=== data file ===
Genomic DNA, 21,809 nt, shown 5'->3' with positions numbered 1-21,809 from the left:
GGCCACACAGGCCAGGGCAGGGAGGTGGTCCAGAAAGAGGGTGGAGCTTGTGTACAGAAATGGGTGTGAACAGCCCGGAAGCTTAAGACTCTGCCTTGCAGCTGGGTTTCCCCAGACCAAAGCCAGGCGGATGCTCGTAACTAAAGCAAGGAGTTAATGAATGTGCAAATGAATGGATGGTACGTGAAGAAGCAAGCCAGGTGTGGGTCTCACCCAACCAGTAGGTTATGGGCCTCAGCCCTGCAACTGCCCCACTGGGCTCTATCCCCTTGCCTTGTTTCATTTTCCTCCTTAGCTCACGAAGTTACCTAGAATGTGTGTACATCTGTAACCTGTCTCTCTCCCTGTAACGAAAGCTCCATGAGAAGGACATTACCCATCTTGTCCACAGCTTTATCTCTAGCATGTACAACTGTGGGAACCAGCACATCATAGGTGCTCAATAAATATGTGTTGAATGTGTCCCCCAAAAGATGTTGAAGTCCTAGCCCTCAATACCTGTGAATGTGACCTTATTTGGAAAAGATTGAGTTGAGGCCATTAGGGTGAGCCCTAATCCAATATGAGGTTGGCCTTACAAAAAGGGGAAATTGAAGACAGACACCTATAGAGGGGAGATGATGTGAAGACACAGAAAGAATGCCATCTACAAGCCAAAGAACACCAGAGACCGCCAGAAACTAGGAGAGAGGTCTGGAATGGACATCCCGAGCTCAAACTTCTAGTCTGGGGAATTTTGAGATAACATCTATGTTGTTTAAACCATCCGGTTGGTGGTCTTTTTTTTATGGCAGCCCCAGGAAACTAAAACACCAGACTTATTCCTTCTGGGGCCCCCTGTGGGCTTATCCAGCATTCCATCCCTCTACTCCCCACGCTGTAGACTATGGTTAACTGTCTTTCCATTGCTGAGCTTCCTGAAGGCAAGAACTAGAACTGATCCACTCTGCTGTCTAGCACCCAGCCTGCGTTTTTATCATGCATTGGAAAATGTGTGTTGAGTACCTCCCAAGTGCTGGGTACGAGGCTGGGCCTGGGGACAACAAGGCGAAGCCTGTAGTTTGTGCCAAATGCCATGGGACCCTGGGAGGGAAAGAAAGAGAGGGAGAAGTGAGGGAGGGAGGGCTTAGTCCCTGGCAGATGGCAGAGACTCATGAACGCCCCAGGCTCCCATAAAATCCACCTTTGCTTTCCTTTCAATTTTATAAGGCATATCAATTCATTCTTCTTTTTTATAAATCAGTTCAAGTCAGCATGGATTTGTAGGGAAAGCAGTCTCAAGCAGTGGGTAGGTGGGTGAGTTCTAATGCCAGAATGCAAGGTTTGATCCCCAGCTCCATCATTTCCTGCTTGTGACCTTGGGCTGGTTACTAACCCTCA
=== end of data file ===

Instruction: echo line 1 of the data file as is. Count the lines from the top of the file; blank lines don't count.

Genomic DNA, 21,809 nt, shown 5'->3' with positions numbered 1-21,809 from the left: